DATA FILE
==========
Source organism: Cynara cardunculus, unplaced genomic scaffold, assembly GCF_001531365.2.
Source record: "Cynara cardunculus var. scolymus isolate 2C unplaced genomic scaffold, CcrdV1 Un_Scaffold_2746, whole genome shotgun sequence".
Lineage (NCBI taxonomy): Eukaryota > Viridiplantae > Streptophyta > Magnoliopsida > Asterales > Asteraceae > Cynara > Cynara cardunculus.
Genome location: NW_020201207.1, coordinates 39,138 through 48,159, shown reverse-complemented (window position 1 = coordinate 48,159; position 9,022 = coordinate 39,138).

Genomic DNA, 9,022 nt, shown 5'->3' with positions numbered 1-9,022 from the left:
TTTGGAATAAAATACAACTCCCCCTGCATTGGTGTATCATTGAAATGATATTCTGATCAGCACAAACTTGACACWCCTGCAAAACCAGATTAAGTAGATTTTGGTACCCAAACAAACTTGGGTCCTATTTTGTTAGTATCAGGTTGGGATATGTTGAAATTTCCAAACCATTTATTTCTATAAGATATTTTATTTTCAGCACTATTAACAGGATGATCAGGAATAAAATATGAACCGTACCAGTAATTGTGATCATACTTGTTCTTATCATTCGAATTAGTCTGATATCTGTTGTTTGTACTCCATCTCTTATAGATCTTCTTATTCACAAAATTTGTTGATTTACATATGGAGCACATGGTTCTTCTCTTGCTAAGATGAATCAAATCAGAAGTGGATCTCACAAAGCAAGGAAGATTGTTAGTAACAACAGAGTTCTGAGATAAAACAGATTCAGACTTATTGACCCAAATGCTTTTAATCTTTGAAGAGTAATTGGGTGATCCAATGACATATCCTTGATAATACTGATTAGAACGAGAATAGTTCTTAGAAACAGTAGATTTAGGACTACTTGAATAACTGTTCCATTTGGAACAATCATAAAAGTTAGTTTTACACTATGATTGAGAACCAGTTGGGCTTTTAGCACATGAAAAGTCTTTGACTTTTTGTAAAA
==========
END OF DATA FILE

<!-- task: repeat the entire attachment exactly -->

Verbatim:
Source organism: Cynara cardunculus, unplaced genomic scaffold, assembly GCF_001531365.2.
Source record: "Cynara cardunculus var. scolymus isolate 2C unplaced genomic scaffold, CcrdV1 Un_Scaffold_2746, whole genome shotgun sequence".
Lineage (NCBI taxonomy): Eukaryota > Viridiplantae > Streptophyta > Magnoliopsida > Asterales > Asteraceae > Cynara > Cynara cardunculus.
Genome location: NW_020201207.1, coordinates 39,138 through 48,159, shown reverse-complemented (window position 1 = coordinate 48,159; position 9,022 = coordinate 39,138).

Genomic DNA, 9,022 nt, shown 5'->3' with positions numbered 1-9,022 from the left:
TTTGGAATAAAATACAACTCCCCCTGCATTGGTGTATCATTGAAATGATATTCTGATCAGCACAAACTTGACACWCCTGCAAAACCAGATTAAGTAGATTTTGGTACCCAAACAAACTTGGGTCCTATTTTGTTAGTATCAGGTTGGGATATGTTGAAATTTCCAAACCATTTATTTCTATAAGATATTTTATTTTCAGCACTATTAACAGGATGATCAGGAATAAAATATGAACCGTACCAGTAATTGTGATCATACTTGTTCTTATCATTCGAATTAGTCTGATATCTGTTGTTTGTACTCCATCTCTTATAGATCTTCTTATTCACAAAATTTGTTGATTTACATATGGAGCACATGGTTCTTCTCTTGCTAAGATGAATCAAATCAGAAGTGGATCTCACAAAGCAAGGAAGATTGTTAGTAACAACAGAGTTCTGAGATAAAACAGATTCAGACTTATTGACCCAAATGCTTTTAATCTTTGAAGAGTAATTGGGTGATCCAATGACATATCCTTGATAATACTGATTAGAACGAGAATAGTTCTTAGAAACAGTAGATTTAGGACTACTTGAATAACTGTTCCATTTGGAACAATCATAAAAGTTAGTTTTACACTATGATTGAGAACCAGTTGGGCTTTTAGCACATGAAAAGTCTTTGACTTTTTGTAAAA